The IPO market has been stagnant for the past quarter, with companies choosing to wait for better conditions than jump into the turbulent stock market.
Now one company is making a move, though not on the NYSE or NASDAQ. Bats Global Markets Inc., a global stock exchange operator, has released its pricing details and has begun its roadshow to market its IPO to investors. The company has announced that it plans for its shares to be priced between $17 and $19, which could raise up to $212 million. Furthermore, Bats intends to have its stock traded on its own exchange for branding purposes and to show its desire to compete with the older stock exchanges.
This will not be the company's first attempt at an IPO. Over four years ago, Bats launched an IPO, but cancelled it on the same day due to a devastating glitch which saw several companies' shares fall to nothing in a matter of hours. While Bats corrected the glitch on the same day, it chose to postpone the IPO thanks to a loss in investor confidence.
A new stock exchange?
Bats defines itself as "a leading global operator of exchanges and provider of services for financial markets around the globe." Today, it purports to be the second-largest equities market operator in the United States, with four stock exchanges and an equity option market.
Finding a niche when the NYSE has dominated the markets for so long can be difficult. Bats claims that it uses technology to bring competition and innovation over its two older peers, and charges less than either. With companies launching an IPO almost forced to use one of the other two stock exchanges, this has created a potential duopoly which has concerned other businesses.
Bats has managed to secure a niche and become profitable through its market data and connectivity in addition to trade execution. In its SEC filing, Bats shows that its net income has risen from $46.8 million in 2013 to $82.2 million in 2015, along with a corresponding increase in revenue.
And as the company's profitability has increased, so has its valuation. Bats was valued at $760 million in its 2012 IPO. Today, it could be worth up to $1.8 billion.
Avoiding past mistakes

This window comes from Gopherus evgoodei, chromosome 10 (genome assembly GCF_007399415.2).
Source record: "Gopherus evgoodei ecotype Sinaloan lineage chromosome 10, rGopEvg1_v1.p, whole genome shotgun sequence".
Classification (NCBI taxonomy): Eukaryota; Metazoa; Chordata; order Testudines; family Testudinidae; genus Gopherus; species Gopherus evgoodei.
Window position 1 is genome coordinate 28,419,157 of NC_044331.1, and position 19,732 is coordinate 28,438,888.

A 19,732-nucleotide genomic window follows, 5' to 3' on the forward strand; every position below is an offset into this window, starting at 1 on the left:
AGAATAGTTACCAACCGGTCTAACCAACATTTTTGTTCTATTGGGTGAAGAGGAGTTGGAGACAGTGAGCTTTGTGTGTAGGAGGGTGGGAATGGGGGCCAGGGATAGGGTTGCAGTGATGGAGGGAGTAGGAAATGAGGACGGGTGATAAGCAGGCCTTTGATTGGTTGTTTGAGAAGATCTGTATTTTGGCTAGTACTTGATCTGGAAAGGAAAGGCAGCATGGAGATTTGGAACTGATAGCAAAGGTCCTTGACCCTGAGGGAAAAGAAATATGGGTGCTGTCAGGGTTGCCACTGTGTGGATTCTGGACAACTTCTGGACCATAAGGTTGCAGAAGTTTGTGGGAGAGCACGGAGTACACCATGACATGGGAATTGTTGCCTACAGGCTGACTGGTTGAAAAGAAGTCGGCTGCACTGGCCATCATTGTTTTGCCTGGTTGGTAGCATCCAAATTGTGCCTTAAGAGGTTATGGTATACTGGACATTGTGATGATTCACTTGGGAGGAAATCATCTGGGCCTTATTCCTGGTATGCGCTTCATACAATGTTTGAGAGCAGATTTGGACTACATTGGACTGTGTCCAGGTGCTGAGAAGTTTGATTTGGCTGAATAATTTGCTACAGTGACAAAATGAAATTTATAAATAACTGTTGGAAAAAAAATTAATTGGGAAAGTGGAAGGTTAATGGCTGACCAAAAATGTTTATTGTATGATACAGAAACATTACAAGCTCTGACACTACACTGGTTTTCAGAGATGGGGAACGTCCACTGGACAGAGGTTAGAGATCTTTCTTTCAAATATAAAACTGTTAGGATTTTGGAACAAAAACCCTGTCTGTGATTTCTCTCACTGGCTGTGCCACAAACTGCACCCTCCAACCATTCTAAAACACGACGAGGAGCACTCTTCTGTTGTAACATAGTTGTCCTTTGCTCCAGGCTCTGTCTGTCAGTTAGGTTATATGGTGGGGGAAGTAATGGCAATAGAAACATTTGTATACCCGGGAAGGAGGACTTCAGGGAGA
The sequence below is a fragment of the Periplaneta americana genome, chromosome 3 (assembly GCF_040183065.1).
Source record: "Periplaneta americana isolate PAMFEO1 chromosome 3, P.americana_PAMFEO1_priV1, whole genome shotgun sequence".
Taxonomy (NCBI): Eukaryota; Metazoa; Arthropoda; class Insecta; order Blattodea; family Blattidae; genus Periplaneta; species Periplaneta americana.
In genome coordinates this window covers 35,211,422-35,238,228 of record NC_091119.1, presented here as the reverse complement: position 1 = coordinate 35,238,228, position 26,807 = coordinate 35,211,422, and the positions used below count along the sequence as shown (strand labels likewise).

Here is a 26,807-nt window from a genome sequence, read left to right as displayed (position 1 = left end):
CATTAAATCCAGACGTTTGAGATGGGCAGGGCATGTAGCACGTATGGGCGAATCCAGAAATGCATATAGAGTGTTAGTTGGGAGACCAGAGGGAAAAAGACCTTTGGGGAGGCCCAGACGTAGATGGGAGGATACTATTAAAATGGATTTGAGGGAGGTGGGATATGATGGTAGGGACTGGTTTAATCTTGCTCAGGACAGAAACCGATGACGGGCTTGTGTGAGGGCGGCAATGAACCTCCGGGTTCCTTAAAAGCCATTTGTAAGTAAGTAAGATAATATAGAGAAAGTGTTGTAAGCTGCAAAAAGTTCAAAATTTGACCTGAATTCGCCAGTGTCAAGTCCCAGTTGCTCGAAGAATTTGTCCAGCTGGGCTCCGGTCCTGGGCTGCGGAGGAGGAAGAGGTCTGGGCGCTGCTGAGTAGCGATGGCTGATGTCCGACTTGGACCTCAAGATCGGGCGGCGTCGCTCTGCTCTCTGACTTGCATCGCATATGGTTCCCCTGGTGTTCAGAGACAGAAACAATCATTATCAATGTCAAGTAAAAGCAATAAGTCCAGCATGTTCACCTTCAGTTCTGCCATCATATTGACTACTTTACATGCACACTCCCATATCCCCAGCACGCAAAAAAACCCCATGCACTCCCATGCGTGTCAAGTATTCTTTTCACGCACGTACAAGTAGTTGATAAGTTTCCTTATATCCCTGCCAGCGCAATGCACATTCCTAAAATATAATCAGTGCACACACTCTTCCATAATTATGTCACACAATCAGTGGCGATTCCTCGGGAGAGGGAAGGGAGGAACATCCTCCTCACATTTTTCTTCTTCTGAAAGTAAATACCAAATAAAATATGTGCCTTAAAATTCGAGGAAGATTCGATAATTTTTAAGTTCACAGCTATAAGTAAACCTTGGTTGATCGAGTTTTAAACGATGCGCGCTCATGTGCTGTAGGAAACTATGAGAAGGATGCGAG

The most immediate concern which any investor into Bats will have is ensuring that the devastating 2012 glitch does not happen again. The company has conducted more than 50,000 tests of a potential listing and has tested demand for a theoretical stock with three times the shares traded when Facebook began trading in 2012.
These factors should show that Bats is strenuously committed to ensuring that the mistake does not repeat itself. But there are other concerning factors.
One thing to note is that Bats itself will not sell any stock. Instead, its private shareholders will sell stock and thus look to cash out of the stock which they own. This includes several major banks such as Citigroup, Credit Suisse, Deutsche Bank, and Goldman Sachs.
This does ask the question of why these banks are choosing to cash out now. And while Bats was founded in order to provide competition for other stock exchanges, further competition could squeeze into the fees which it has used to bolster its growth.
It should also be noted that while recent positive economic news such as the US jobs report seem to be a positive sign, there is still plenty of concern out there of a potential recession. If there is an economic downturn, it would affect a smaller stock exchange like Bats more compared to the great stock exchanges with their prestige and history.
Wait for the lock-up period
This may be a moment where it is best for regular investors to wait for the lock-up period to expire before making a decision to buy or sell. Given that the banks have already held Bats stock for some time, it will be almost impossible for investors to get in on the ground floor as is desired in an IPO.
Furthermore, waiting for the lock-up period to expire will let investors see whether the current fragile economy will turn for better or for not. While Bats's decision to jump in amidst this weak IPO market speaks well of its confidence, investors should exercise caution for now.
Disclosure: I/we have no positions in any stocks mentioned, and no plans to initiate any positions within the next 72 hours.
I wrote this article myself, and it expresses my own opinions. I am not receiving compensation for it (other than from Seeking Alpha). I have no business relationship with any company whose stock is mentioned in this article.